Clinton speaks out on rights 'Certain rights are universal,' president tells Beijing students; Sharing America's views; Speech at university is broadcast live across China today


BEIJING -- In a televised address to students at China's top university, President Clinton told the nation's future generation of leaders that political freedom and human rights are essential to China's success -- contradicting the position of the Chinese Communist Party.

Speaking at Beijing University, the Chinese equivalent of Harvard, Clinton said that "certain rights are universal" and that China's success lay in its people's hearts and minds.

"It is profoundly in your interest and the world's that those minds be free to reach the fullness of their potential," Clinton told an audience of more than 800 people on the campus in the capital's northwestern university district. "That is the message of our times and the mandate of the 21st century.

"I hope China will more fully embrace this mandate, for all the grandeur of your history, I believe your greatest days are ahead. This new century can be the dawn of a new China."

China's leaders have improved the living standards of many of the nation's people by developing a more market-oriented economy in the past two decades, but have rejected calls for a more open political system while severely restricting free speech and freedom of association.

As with Clinton's nationally televised news conference with Chinese President Jiang Zemin on Saturday, the significance in today's speech was not only in what Clinton said but the fact that hundreds of millions of Chinese were once again allowed to watch and hear it on national television. (Today's newspapers did not announce that the speech would be televised, so it was hard to know how many Chinese saw it.)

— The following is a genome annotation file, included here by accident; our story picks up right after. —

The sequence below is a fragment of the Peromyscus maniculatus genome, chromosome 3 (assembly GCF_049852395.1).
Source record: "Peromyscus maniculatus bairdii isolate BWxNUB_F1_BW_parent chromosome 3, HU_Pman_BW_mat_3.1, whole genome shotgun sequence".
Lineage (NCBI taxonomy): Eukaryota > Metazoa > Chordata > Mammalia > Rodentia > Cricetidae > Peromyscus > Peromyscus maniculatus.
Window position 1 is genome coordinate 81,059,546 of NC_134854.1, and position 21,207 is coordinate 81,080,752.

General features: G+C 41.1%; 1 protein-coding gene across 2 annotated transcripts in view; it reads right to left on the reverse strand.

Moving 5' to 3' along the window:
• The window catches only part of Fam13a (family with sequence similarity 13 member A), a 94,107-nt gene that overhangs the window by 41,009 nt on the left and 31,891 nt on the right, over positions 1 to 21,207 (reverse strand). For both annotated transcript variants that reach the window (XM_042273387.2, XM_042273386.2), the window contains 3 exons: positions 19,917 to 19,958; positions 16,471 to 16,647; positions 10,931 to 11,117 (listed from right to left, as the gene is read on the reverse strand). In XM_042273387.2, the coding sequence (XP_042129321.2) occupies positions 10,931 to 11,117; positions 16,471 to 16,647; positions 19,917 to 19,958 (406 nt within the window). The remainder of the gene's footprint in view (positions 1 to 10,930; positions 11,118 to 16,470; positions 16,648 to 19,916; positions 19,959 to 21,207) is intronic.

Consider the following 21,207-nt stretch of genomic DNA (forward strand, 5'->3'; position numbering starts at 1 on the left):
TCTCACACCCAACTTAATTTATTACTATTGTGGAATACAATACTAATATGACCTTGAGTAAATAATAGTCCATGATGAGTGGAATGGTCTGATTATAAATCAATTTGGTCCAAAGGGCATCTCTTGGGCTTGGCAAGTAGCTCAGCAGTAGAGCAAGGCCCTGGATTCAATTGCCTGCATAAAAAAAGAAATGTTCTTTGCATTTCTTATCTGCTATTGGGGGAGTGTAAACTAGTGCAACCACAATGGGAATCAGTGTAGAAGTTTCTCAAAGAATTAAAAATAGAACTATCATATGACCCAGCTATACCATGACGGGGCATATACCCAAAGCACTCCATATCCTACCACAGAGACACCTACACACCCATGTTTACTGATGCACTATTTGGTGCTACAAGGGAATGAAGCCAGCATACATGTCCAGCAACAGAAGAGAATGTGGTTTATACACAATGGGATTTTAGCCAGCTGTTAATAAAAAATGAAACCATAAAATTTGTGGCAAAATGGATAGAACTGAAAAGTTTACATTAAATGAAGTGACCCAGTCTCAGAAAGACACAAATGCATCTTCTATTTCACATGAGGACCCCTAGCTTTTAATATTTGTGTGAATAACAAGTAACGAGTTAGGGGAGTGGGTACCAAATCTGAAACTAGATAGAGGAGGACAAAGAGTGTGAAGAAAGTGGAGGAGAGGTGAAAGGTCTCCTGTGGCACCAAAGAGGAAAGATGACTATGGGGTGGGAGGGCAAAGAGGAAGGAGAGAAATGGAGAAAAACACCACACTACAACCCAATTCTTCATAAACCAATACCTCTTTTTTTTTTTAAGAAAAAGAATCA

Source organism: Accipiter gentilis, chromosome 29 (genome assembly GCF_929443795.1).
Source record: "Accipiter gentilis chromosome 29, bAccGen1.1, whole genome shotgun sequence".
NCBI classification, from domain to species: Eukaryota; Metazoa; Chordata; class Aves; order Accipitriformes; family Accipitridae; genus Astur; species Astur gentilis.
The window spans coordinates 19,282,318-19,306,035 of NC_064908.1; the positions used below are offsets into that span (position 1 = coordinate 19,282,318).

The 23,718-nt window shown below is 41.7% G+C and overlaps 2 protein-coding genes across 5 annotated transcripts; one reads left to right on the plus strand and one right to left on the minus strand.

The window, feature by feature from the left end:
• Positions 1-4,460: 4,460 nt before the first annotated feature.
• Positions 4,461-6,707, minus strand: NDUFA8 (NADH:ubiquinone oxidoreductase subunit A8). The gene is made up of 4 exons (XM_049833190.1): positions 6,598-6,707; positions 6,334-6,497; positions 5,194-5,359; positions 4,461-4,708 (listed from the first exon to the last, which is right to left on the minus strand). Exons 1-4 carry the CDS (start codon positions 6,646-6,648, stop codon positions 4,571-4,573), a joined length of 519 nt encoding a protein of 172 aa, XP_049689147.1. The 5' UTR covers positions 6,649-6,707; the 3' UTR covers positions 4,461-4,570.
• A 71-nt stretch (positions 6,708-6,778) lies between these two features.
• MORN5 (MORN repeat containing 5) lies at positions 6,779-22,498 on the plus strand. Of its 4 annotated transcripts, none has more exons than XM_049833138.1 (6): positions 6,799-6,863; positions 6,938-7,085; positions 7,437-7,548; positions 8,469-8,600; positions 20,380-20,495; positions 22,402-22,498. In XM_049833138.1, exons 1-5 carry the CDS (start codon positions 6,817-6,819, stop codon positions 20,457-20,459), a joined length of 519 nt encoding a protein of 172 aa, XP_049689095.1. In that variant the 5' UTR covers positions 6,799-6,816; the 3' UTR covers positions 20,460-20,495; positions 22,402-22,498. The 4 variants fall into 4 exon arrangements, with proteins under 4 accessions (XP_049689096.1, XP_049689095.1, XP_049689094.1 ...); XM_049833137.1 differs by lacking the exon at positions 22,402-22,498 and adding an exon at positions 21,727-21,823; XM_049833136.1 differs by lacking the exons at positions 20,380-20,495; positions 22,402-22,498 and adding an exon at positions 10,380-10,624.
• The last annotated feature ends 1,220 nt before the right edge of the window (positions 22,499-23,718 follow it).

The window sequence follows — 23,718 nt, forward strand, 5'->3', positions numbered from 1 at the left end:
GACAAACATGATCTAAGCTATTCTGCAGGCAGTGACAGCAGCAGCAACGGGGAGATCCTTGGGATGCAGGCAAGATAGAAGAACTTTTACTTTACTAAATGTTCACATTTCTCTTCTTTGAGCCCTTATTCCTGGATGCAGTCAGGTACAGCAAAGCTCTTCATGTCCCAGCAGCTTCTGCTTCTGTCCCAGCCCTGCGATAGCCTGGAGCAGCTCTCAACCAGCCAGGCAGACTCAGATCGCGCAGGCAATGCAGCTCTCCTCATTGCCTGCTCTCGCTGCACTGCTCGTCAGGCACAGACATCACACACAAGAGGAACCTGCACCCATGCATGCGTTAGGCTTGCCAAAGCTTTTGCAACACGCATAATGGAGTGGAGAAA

On Saturday, Clinton and Jiang engaged in a spirited debate on sensitive issues such as the massacre of pro-democracy demonstrators in 1989, free speech and the future of Tibet in a unprecedented news conference broadcast live across the country.

The last time Chinese had seen such an open discussion of taboo subjects was in the spring of 1989 when student leaders confronted then-Premier Li Peng in the Great Hall of the People, China's parliament building, which overlooks Tiananmen Square. Weeks later, Chinese leaders ordered a military crackdown on the demonstrators in which hundreds of lives were lost.

In speaking to students, Clinton was appealing to the best and brightest of China's younger generation who are seen as a great hope for gradual, peaceful change in this authoritarian country of 1.2 billion people. Many Beijing University students go on to study in the United States, and U.S. officials hope they and the tens of thousands of other Chinese students on American campuses will return home with new ideas about democracy and civil rights.

After his 30-minute address, billed by aides as the keynote speech of his nine-day tour, Clinton fielded tough questions from students on such topics as U.S. arms sales to Taiwan and fears that the United States is trying to control China's rise as a world power.